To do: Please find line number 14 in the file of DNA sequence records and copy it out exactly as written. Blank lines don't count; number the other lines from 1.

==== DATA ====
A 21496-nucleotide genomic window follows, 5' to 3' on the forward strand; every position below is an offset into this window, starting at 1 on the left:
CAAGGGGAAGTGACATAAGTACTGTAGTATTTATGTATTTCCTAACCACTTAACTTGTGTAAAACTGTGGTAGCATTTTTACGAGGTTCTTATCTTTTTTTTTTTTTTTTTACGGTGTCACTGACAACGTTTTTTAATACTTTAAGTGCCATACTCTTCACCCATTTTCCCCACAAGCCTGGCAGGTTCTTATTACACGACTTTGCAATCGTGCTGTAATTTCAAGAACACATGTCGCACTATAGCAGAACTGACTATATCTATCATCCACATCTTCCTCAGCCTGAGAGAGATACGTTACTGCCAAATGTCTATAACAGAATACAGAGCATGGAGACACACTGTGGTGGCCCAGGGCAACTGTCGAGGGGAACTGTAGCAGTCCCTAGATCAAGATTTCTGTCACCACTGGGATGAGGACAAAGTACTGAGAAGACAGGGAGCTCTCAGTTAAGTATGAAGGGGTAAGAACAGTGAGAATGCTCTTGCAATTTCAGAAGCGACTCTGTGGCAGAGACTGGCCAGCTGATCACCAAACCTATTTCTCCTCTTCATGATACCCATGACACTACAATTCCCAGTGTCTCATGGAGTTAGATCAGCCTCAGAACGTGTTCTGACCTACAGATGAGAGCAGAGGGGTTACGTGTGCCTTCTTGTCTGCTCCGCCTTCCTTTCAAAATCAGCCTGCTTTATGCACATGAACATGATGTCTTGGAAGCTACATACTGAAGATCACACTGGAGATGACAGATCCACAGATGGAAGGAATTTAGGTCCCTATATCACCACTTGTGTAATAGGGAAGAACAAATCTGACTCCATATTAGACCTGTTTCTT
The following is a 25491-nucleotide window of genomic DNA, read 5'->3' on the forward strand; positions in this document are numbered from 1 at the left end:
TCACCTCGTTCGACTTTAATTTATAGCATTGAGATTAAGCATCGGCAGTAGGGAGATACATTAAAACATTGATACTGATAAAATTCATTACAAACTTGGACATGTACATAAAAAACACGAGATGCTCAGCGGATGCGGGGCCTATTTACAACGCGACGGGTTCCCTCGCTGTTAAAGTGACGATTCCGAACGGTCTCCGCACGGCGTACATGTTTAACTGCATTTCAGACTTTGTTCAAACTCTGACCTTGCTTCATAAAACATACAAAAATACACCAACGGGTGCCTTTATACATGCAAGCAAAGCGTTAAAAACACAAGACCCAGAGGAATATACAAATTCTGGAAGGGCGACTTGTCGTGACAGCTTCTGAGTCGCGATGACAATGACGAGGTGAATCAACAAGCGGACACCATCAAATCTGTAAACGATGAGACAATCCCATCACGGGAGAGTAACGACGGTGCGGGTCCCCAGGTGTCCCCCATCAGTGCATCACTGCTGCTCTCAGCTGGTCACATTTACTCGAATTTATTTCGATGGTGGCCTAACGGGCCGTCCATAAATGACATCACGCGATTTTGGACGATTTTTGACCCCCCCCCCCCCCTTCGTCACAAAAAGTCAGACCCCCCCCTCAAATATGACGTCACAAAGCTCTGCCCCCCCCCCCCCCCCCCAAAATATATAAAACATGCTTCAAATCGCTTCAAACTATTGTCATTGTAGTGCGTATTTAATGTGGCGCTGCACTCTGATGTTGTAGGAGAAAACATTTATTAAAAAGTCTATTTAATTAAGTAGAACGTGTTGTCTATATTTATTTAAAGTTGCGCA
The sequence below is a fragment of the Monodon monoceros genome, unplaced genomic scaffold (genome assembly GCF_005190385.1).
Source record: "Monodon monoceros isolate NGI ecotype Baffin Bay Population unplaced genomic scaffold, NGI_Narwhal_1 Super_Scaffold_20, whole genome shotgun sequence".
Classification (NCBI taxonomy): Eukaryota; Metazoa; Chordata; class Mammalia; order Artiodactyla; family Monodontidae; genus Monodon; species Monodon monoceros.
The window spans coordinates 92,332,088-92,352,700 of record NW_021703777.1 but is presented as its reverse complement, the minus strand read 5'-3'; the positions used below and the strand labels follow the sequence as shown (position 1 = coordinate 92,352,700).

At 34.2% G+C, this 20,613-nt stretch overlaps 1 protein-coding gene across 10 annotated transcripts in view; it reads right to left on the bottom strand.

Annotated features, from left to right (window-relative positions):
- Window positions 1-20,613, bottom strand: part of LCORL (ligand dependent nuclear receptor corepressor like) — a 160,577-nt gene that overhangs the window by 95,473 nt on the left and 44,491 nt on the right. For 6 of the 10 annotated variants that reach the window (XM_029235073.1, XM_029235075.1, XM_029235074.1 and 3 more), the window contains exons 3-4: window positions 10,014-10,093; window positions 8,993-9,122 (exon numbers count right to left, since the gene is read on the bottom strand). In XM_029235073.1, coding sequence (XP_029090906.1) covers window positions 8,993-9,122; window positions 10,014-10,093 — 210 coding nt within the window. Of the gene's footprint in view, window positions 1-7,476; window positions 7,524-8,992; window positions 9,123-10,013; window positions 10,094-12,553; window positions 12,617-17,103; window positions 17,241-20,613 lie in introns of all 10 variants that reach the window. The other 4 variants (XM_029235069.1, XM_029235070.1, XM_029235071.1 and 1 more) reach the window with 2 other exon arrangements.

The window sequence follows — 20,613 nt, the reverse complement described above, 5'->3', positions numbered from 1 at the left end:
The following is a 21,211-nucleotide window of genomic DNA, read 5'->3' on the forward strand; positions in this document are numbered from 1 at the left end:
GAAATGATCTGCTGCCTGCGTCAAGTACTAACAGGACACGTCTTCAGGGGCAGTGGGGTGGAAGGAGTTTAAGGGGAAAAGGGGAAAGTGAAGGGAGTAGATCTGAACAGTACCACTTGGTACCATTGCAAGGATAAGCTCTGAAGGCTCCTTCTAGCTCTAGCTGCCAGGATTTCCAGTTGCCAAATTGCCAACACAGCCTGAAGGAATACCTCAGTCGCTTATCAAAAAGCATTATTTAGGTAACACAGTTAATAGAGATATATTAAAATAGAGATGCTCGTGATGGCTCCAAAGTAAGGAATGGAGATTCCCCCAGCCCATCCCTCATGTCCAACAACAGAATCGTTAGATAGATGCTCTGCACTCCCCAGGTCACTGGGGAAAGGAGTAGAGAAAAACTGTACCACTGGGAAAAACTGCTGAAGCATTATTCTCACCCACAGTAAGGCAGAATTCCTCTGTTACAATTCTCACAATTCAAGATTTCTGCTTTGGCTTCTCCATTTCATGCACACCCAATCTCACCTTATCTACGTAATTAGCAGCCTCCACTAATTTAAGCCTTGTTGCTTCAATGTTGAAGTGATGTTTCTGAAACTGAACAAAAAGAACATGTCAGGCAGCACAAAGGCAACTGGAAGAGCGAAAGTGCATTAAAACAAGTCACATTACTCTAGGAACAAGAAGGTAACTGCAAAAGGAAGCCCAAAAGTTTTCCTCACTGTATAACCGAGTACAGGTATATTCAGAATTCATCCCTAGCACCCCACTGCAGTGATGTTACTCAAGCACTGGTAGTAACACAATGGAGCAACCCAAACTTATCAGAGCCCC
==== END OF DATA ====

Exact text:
GAAATGATCTGCTGCCTGCGTCAAGTACTAACAGGACACGTCTTCAGGGGCAGTGGGGTGGAAGGAGTTTAAGGGGAAAAGGGGAAAGTGAAGGGAGTAGATCTGAACAGTACCACTTGGTACCATTGCAAGGATAAGCTCTGAAGGCTCCTTCTAGCTCTAGCTGCCAGGATTTCCAGTTGCCAAATTGCCAACACAGCCTGAAGGAATACCTCAGTCGCTTATCAAAAAGCATTATTTAGGTAACACAGTTAATAGAGATATATTAAAATAGAGATGCTCGTGATGGCTCCAAAGTAAGGAATGGAGATTCCCCCAGCCCATCCCTCATGTCCAACAACAGAATCGTTAGATAGATGCTCTGCACTCCCCAGGTCACTGGGGAAAGGAGTAGAGAAAAACTGTACCACTGGGAAAAACTGCTGAAGCATTATTCTCACCCACAGTAAGGCAGAATTCCTCTGTTACAATTCTCACAATTCAAGATTTCTGCTTTGGCTTCTCCATTTCATGCACACCCAATCTCACCTTATCTACGTAATTAGCAGCCTCCACTAATTTAAGCCTTGTTGCTTCAATGTTGAAGTGATGTTTCTGAAACTGAACAAAAAGAACATGTCAGGCAGCACAAAGGCAACTGGAAGAGCGAAAGTGCATTAAAACAAGTCACATTACTCTAGGAACAAGAAGGTAACTGCAAAAGGAAGCCCAAAAGTTTTCCTCACTGTATAACCGAGTACAGGTATATTCAGAATTCATCCCTAGCACCCCACTGCAGTGATGTTACTCAAGCACTGGTAGTAACACAATGGAGCAACCCAAACTTATCAGAGCCCC